“Jacob.” It was him. My father, long and thankfully dead, stands before me, hand on my shoulder, smiling in my face as though nothing but love had ever passed between the two of us.
“It’s been a long time, my son. Too long.”
“Father.”
My tone is curt, cut short intentionally for fear if I allow myself to speak freely, I would unleash years of anguish, terror and pain in a single gasp and our conversation would end. Despite this man’s horrific actions toward me in the past, I want to hear what he has to say. I need it. I crave it.
“I was wondering when you would come back here, Jacob.”
I allow myself to be led to the dining room where my father pulls out a chair for me.
“Please,” he says. “Sit.”
I, as always, do as I am told. Now the old man places both his hands upon my shoulders, squeezing, patting as if he were making sure I am real. He exhales and mumbles something about how good it is to see me here. The room begins to smell of death and the heat from that hole in the kitchen roils its way into the dining room.
“I suppose you have some things you would like to discuss. About the past?”
“Yes,” I say forcefully, surprising myself. “I do.”
I feel the floor rumble. Hear floorboards crack. I turn to face the old man, but he turns away too quickly for me to catch his eyes. It seems his flesh leaves a smear in the air as he steps away from me.
“Your mother and I missed you. You realize that, don’t you? She was always so fond of you. She got so angry when you left.”
My skin begins to flush. Sweat pops up in beads on the backs of my hands. Whether it was anger or the rapidly increasing temperature in the room, I couldn’t tell.
“My mother died,” I shake my head, sweat dribbling into my eyes.
“I had to leave. I had to make your abuse stop. I had to protect myself. I had to leave.”
I begin to feel sick. Father whips around and slams his open palms down on the table before me. His eyes burn red and his flesh drips from his face.
“What if I told you your mother never died?”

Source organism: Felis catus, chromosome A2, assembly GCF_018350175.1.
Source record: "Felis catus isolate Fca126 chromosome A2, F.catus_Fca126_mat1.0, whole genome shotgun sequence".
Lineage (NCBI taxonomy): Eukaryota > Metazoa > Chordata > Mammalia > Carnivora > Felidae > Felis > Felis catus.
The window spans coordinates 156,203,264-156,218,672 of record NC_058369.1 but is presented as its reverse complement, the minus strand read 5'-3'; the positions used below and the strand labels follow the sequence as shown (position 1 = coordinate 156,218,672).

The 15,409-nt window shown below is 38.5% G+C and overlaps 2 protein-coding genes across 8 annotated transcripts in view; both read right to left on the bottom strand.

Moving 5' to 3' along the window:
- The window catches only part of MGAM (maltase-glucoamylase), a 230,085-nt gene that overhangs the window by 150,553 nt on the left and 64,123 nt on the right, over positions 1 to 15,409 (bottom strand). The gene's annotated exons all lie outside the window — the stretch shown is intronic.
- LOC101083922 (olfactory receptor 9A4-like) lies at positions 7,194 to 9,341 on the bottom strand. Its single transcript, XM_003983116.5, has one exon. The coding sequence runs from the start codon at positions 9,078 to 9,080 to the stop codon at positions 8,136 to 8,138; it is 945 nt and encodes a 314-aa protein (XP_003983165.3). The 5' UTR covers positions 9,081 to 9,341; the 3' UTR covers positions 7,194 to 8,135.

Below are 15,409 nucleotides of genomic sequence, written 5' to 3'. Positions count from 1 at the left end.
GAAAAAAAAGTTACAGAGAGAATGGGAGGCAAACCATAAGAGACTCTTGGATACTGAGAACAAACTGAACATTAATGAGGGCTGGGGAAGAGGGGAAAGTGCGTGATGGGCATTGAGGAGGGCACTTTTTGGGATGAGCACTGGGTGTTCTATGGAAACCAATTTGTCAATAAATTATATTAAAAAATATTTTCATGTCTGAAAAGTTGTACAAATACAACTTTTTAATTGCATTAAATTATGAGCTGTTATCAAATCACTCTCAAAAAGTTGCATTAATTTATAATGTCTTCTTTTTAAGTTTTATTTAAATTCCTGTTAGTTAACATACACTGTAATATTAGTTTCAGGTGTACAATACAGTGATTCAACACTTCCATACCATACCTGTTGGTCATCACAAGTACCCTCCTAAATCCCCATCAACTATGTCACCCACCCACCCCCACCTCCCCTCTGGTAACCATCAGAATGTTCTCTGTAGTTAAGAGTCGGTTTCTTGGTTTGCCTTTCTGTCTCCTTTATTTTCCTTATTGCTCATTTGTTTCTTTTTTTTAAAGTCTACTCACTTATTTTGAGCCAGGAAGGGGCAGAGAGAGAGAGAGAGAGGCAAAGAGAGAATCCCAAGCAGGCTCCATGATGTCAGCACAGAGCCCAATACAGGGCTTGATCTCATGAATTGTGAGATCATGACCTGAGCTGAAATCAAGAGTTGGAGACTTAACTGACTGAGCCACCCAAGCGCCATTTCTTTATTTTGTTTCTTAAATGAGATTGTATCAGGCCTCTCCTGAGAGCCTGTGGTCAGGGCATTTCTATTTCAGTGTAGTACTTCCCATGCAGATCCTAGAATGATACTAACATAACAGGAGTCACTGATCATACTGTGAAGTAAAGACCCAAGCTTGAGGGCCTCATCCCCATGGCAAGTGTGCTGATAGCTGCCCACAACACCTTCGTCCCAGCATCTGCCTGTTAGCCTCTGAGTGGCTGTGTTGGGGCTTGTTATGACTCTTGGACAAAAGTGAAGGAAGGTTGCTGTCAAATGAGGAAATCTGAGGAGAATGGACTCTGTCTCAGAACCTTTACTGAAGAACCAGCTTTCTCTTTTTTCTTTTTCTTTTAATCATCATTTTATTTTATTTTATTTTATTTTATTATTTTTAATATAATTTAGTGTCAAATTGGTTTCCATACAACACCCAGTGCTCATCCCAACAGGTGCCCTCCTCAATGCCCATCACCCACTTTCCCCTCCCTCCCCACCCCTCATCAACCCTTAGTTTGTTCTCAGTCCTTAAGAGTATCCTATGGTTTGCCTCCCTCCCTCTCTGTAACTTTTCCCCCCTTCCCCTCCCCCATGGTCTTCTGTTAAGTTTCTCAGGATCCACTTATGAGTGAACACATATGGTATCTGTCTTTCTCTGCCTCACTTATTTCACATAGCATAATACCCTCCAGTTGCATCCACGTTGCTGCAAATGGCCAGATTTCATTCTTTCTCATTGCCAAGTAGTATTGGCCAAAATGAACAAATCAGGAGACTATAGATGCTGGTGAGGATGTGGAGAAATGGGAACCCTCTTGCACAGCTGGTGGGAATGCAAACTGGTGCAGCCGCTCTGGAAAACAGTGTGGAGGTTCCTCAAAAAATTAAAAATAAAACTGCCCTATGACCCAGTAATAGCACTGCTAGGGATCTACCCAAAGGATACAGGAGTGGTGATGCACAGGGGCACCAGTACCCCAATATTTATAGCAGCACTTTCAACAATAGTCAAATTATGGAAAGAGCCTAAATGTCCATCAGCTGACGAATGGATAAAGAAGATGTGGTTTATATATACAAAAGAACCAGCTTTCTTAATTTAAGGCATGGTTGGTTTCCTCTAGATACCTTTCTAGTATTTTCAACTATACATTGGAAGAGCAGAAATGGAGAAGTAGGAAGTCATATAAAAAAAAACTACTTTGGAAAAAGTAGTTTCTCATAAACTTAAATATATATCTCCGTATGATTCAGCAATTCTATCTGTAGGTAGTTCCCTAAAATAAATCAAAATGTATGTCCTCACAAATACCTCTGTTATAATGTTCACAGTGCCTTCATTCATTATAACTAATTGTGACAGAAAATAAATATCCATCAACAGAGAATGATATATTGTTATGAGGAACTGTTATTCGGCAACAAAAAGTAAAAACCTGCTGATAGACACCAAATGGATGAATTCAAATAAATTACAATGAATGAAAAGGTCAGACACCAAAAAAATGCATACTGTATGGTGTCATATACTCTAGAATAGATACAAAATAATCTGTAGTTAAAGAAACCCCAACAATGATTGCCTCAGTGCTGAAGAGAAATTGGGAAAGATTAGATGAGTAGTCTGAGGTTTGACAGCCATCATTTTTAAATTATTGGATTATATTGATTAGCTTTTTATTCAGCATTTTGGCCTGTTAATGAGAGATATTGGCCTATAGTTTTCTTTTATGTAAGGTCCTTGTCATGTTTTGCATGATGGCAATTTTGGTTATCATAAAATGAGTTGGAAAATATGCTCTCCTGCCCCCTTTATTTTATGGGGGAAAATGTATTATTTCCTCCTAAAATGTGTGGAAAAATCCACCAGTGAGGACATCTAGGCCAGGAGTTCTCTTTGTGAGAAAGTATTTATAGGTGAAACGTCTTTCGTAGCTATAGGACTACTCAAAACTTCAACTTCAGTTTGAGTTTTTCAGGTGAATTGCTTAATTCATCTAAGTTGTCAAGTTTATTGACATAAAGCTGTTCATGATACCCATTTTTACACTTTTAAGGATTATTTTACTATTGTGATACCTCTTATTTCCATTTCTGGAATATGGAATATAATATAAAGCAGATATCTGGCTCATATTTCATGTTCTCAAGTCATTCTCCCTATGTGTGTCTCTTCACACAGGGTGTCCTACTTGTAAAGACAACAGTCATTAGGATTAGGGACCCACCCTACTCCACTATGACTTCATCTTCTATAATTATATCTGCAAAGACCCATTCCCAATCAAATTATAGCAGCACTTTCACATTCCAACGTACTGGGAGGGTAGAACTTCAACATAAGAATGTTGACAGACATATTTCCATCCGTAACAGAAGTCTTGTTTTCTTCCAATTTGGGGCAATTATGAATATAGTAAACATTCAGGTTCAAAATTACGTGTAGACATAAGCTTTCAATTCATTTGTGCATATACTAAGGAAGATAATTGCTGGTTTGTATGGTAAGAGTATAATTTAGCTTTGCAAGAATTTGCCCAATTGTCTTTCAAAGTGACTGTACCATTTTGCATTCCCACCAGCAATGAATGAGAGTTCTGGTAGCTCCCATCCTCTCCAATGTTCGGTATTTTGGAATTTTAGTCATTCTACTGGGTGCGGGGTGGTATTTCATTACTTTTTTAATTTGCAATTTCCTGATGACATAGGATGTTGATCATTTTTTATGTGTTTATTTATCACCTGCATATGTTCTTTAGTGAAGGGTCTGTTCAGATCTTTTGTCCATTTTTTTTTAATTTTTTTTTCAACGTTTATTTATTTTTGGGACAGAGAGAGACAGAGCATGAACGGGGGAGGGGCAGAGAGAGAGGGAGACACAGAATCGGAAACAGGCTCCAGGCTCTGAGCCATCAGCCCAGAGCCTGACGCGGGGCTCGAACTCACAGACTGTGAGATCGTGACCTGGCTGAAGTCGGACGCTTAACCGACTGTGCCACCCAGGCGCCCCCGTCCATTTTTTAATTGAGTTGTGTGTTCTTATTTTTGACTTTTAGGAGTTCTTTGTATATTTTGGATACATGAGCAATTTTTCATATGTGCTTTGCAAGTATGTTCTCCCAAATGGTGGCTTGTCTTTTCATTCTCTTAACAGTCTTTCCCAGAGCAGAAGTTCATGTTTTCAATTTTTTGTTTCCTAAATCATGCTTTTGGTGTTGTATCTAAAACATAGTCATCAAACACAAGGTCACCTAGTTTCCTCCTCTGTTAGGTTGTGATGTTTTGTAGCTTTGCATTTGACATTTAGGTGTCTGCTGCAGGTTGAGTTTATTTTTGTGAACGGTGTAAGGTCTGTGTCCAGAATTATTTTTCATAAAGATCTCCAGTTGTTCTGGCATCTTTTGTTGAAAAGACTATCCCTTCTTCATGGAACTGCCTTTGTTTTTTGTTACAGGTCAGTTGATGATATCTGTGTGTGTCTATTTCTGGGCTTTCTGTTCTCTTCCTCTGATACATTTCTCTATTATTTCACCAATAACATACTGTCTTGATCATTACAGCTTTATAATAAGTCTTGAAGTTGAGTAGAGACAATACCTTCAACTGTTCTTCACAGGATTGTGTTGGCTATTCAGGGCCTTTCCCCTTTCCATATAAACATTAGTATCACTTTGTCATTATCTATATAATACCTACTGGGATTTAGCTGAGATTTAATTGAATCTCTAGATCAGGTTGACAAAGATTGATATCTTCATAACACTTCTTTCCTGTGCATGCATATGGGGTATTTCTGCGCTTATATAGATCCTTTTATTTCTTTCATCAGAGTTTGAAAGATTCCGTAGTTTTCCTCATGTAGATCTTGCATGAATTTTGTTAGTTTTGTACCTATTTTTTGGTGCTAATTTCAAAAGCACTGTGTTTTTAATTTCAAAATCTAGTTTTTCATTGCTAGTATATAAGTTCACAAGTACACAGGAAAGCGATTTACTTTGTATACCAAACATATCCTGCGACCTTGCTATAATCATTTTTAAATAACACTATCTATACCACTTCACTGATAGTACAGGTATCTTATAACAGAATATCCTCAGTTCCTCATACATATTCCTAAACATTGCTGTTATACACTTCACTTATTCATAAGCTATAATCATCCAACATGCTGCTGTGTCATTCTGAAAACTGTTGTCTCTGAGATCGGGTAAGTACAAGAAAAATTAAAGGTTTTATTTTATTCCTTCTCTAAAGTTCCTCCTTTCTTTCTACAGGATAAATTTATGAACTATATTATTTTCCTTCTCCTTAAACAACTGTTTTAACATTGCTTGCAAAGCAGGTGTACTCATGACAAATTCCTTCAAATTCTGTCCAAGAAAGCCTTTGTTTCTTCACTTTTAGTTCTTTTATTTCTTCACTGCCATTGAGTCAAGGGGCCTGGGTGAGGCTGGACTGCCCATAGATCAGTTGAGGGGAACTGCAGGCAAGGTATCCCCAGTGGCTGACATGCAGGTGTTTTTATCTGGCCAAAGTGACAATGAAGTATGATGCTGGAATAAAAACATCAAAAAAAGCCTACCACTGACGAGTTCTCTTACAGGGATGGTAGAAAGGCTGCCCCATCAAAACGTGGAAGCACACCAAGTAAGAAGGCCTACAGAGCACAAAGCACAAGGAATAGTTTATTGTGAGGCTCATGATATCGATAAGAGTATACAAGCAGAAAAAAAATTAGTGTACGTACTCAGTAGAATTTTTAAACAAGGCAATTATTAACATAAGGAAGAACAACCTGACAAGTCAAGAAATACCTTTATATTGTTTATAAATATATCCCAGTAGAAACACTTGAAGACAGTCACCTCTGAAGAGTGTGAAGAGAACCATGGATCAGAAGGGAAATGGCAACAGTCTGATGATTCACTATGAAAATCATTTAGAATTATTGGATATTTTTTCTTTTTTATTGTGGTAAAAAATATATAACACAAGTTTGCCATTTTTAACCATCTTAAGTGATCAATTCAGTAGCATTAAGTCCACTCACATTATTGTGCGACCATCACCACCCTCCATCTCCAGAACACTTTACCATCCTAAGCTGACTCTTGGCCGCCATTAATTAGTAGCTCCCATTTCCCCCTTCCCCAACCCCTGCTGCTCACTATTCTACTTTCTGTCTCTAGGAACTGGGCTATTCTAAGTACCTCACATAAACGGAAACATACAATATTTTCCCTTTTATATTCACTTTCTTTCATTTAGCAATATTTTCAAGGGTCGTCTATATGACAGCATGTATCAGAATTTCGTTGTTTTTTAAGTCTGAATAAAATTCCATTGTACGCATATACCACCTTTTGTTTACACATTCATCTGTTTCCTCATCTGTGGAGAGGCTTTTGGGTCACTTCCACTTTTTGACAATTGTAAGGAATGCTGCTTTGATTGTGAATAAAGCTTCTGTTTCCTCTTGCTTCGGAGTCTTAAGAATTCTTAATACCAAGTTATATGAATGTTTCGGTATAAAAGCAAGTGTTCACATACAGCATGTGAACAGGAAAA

The end (my contribution)

“You lie”.
He looks at me, a smile curving his lips.
“Am I? Have you seen her body?”
“I was too young, you know that.”

My mother had died when I was just a few months old. A series of women had taken care of me, my father’s girlfriends, a long line of them, each driven away by the man’s sadistic nature, his violent ways, his drunkenness.
He sits down heavily, facing me, his hands leaving shiny trails, like a snail’s, on the dusty table. I stare at him, revulsion and anger mixed inside me. I very much want to hit the man but I try not to. I don’t want to be like him. I clench my hands under the table.
“Your mother was always here with me until the day you left.”
“What?”

I stare at the man, and my brain refuses to accept what he just said. I close my eyes and see Janice, my mother’s sister, holding my hand, leading me towards my mother’s grave – a simple stone engraving with her name. That grave was all that was left of my mother.
“She always tried to protect you, you know.”
He stands up, and a piece of flesh from his right hand remains behind on the table. I stare at it, repelled but unable to look away.
“Pushing me away, hiding my belt, making me trip on the stairs. The more she tried the more I wanted to hurt you. And her.”

The heat had plastered my hair to my forehead and the shirt to my back. “If that is Hell”, I think looking towards the hole in the floor, “if that’s where he came from, I hope he roasts in there forever.”
I stand up. My voice comes out hoarse, my throat parched. I need a drink but I’d sworn off alcohol a year ago. It was easier to control my anger if I was sober.